[SIZE=-1]
    [/SIZE]

    [SIZE=-1]4.[/SIZE][SIZE=-1] Add a sill gasket to provide air sealing.[/SIZE]
     
  11. Gunnersaw1

    Gunnersaw1 Active Member

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    I build homes for a living. In Kansas we have tornados every year. So this kind of room is common. A lot of good things have been said so far. If you talk to your builder and tell him you want a "safe room" hopefully he will know what you are talking about. There has to be footings poured where the walls will be to hold the weight. If you do this during construction the cost should not be too bad. The door could just be a steel door with some deadbolts and you could always get the vault door later.
    So I would recomend that you have poured concrete walls put in while they are already pouring concrete.
     
  12. britz

    britz Well-Known Member

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    I am a concrete finisher by trade also. We do these kinds of rooms fairly often in Minnesota as well due to tornadoes and such. Any concrete or block wall will sweat and will give you some moisture issues if you don't vent it properly.

    Waterproofing the walls w/ drylock will help but not totally solve the moisture issue... cold block or concrete walls simply sweat (the humid air condenses when it comes in contact with the cold wall. Talk to your HVAC contractor for some ideas on limiting moisture issues. Some contractors have us put 6 mil poly on the walls and pour the concrete up to it with a corrigated wall-edging to allow the moisture to go down to the drain tile.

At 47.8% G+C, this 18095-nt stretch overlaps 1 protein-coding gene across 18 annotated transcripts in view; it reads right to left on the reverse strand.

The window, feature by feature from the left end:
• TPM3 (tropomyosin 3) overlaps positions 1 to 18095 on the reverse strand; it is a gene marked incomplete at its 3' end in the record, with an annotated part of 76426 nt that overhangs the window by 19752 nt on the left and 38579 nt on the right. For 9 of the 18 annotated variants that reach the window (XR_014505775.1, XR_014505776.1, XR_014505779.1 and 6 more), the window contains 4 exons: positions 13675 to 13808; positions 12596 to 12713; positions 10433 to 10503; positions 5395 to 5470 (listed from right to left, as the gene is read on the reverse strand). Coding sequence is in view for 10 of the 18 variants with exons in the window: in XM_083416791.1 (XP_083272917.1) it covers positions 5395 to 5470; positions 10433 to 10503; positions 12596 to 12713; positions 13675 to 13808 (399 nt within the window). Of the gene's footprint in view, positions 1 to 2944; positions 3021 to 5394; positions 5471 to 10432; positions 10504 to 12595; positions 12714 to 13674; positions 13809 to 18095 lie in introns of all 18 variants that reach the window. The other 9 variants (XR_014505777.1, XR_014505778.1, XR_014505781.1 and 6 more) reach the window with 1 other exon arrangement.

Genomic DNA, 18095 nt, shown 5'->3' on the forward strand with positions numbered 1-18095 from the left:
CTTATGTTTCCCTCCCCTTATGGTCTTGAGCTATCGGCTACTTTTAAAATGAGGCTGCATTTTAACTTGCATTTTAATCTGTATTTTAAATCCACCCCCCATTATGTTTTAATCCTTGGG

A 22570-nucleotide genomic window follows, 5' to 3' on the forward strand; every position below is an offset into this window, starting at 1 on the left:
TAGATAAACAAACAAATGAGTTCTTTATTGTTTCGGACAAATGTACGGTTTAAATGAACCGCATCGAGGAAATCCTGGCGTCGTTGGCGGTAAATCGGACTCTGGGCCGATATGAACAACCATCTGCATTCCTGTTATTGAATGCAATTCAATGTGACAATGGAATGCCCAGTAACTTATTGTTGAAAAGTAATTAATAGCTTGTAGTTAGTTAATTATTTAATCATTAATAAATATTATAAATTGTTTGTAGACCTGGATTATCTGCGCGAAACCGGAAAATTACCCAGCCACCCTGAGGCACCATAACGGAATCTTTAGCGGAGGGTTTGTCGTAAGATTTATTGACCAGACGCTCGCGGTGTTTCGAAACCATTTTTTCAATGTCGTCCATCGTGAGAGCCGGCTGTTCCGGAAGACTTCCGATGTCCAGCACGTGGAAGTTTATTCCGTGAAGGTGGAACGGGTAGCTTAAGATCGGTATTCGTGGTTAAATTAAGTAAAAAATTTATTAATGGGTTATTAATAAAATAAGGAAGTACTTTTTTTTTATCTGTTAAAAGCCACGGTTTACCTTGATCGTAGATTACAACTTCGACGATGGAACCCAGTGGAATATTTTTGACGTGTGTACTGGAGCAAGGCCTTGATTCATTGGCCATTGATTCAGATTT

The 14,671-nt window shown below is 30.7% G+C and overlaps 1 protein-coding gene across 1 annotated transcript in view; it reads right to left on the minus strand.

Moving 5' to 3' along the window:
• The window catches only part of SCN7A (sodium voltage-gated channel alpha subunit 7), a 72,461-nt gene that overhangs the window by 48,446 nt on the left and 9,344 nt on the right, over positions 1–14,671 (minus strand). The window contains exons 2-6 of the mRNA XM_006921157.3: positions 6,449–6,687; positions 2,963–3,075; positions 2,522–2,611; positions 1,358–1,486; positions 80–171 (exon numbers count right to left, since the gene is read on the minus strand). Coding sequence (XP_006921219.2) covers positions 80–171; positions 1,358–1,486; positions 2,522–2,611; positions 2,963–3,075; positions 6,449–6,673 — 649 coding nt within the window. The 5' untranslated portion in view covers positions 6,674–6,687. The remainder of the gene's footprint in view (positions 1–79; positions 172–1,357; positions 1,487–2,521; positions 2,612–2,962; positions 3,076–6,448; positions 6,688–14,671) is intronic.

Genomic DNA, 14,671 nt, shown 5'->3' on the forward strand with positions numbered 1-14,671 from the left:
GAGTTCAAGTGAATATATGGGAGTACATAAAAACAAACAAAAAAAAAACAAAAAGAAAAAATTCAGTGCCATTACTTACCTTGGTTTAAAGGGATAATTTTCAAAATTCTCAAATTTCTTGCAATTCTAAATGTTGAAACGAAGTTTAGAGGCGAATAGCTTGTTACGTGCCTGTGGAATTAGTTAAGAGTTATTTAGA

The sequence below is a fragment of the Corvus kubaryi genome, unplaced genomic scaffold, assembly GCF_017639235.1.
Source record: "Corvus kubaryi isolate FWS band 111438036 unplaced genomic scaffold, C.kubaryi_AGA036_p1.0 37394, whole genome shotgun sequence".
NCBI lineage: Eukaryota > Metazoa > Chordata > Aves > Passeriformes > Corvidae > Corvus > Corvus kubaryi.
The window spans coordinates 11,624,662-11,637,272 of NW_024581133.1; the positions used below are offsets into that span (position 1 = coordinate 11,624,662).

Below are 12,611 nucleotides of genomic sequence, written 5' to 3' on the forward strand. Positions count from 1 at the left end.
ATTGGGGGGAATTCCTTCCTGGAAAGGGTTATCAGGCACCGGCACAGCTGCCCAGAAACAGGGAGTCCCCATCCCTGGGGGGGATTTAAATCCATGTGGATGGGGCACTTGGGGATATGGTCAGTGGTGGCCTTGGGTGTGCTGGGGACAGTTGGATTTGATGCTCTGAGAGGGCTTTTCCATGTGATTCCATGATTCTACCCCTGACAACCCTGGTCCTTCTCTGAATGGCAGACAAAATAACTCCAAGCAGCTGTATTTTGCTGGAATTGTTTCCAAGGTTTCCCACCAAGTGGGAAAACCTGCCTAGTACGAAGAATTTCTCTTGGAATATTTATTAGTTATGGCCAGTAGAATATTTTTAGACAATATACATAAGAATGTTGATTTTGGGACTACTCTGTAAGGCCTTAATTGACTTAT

A poured concrete wall w/ reinforcement is probably the best way to go since they are going to be pouring already. We often do a block wall that is core filled and pour a cap over the room too. The thing about the cap is that it makes it a little more challenging to get venting and conduit in the room - just takes more planning ;). You will need footings under the walls or a thickened floor would be sufficient (refered to as a monolithic footing). Most rooms that we do are in the 6-8' wide range just big enough for some cold storage and room for the family in case of a tornado. We generally pour a 6 -8" cap with rebar about 12" OC for these. If you go much wider than you may want to beef up the reinforcement to a double mat IMHO. These little rooms do get a little spendy. If you are just trying to make a "safe" room for valuables you may be OK w/ simply laying up block and having the door mounted in a concrete block wall with some being corefilled.